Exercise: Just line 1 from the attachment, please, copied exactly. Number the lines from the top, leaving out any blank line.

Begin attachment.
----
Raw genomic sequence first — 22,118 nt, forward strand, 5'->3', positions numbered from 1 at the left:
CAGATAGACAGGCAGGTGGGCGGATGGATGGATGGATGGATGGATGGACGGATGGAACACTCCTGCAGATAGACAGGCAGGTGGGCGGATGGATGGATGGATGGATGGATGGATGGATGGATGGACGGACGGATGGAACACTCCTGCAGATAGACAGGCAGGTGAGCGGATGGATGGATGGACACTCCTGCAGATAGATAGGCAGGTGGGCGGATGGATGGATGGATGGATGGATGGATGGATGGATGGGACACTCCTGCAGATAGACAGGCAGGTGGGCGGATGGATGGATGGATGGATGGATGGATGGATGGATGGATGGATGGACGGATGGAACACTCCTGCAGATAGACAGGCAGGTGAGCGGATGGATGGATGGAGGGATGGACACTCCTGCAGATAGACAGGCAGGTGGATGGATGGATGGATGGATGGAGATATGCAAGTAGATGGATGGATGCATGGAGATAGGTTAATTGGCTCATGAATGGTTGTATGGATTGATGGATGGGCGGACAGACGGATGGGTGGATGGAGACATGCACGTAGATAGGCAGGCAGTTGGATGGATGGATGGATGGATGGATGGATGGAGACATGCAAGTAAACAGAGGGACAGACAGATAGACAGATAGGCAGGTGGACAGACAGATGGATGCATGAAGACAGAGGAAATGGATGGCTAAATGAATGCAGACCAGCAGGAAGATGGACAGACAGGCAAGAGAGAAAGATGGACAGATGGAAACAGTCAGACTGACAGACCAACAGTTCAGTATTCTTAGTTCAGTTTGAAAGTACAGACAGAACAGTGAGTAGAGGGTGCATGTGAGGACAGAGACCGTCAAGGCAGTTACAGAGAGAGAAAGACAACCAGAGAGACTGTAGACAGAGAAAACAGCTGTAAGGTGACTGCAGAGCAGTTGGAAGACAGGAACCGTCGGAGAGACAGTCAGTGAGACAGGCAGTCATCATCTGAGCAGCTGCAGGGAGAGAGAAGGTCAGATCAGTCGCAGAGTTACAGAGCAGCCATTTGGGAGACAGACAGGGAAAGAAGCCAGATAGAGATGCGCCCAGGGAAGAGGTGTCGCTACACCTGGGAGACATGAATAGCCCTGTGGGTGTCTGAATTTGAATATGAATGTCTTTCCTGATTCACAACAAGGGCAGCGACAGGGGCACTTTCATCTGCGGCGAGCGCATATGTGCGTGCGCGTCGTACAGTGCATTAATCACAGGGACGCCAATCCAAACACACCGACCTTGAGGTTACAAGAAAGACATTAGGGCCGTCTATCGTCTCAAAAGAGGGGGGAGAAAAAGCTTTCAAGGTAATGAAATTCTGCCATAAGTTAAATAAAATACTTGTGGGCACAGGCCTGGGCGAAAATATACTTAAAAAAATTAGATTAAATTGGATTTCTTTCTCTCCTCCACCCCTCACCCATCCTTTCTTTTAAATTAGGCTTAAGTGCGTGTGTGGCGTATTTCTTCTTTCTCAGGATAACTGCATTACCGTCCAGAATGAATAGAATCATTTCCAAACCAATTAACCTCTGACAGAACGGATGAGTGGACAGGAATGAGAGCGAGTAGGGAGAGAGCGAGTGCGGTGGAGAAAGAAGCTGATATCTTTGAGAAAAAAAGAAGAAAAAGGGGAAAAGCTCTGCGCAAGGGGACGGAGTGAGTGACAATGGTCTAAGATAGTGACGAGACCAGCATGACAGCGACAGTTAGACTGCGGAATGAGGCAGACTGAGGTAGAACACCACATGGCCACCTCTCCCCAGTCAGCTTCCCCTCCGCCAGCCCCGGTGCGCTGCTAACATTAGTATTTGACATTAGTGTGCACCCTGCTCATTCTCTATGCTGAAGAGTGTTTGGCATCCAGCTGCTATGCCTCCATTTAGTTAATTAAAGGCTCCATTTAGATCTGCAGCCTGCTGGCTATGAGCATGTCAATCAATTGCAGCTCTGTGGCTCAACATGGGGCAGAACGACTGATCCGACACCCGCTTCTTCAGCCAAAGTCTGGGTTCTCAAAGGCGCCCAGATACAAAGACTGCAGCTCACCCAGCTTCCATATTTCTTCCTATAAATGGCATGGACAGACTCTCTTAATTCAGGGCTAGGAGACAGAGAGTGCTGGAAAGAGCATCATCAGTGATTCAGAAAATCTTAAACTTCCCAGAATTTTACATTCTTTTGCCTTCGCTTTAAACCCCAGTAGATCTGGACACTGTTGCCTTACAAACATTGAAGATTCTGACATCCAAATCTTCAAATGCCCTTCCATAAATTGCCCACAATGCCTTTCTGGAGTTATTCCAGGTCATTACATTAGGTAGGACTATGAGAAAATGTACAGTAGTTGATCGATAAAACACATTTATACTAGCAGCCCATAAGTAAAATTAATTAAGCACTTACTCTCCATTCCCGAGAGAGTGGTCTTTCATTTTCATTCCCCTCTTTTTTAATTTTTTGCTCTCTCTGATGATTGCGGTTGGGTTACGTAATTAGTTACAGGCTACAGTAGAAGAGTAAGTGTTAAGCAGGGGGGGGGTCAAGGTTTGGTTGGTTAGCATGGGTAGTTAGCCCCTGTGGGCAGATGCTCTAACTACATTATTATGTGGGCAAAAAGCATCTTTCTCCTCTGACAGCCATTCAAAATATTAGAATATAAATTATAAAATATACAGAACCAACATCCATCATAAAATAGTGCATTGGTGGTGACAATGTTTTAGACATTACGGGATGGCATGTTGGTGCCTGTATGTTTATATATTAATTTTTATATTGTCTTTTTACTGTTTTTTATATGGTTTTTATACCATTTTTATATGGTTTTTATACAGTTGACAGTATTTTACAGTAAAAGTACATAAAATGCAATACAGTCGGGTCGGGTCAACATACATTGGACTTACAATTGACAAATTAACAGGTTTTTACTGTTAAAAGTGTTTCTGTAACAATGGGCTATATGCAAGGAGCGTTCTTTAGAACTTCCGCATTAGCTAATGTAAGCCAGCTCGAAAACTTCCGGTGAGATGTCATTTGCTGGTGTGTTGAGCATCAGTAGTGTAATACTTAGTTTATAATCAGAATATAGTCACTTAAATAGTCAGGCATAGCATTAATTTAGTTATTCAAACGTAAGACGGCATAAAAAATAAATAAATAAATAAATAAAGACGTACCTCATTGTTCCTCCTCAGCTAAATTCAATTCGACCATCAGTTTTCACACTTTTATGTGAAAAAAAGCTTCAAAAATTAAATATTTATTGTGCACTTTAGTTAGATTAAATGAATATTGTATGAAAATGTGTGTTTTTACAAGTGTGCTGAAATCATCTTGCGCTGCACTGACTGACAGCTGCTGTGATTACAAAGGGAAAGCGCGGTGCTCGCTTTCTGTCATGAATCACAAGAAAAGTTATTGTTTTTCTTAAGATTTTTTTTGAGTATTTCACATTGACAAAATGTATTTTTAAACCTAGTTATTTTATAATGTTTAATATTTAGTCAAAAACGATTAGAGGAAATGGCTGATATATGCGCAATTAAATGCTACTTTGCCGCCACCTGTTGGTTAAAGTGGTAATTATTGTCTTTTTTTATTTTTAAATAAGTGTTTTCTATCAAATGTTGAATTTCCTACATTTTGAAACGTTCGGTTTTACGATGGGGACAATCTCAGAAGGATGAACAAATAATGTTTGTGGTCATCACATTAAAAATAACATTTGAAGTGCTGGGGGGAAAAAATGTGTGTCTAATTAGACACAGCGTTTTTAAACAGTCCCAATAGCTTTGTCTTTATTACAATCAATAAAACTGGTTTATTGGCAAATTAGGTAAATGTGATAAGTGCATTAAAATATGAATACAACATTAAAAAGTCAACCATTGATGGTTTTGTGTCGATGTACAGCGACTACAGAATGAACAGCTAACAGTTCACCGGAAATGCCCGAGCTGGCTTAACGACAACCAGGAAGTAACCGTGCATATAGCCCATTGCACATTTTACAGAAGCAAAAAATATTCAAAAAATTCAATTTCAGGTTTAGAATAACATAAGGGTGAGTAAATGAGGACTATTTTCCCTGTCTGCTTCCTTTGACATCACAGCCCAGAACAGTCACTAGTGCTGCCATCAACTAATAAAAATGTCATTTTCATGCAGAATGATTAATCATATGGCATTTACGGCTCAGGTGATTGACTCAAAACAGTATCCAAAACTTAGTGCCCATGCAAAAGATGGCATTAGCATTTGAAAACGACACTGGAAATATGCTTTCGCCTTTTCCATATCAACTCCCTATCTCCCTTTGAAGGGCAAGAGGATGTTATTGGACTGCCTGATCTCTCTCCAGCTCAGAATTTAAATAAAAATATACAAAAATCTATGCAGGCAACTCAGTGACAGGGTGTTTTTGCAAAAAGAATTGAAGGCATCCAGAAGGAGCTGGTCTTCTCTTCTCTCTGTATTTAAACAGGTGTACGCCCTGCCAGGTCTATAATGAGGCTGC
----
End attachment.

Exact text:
Raw genomic sequence first — 22,118 nt, forward strand, 5'->3', positions numbered from 1 at the left: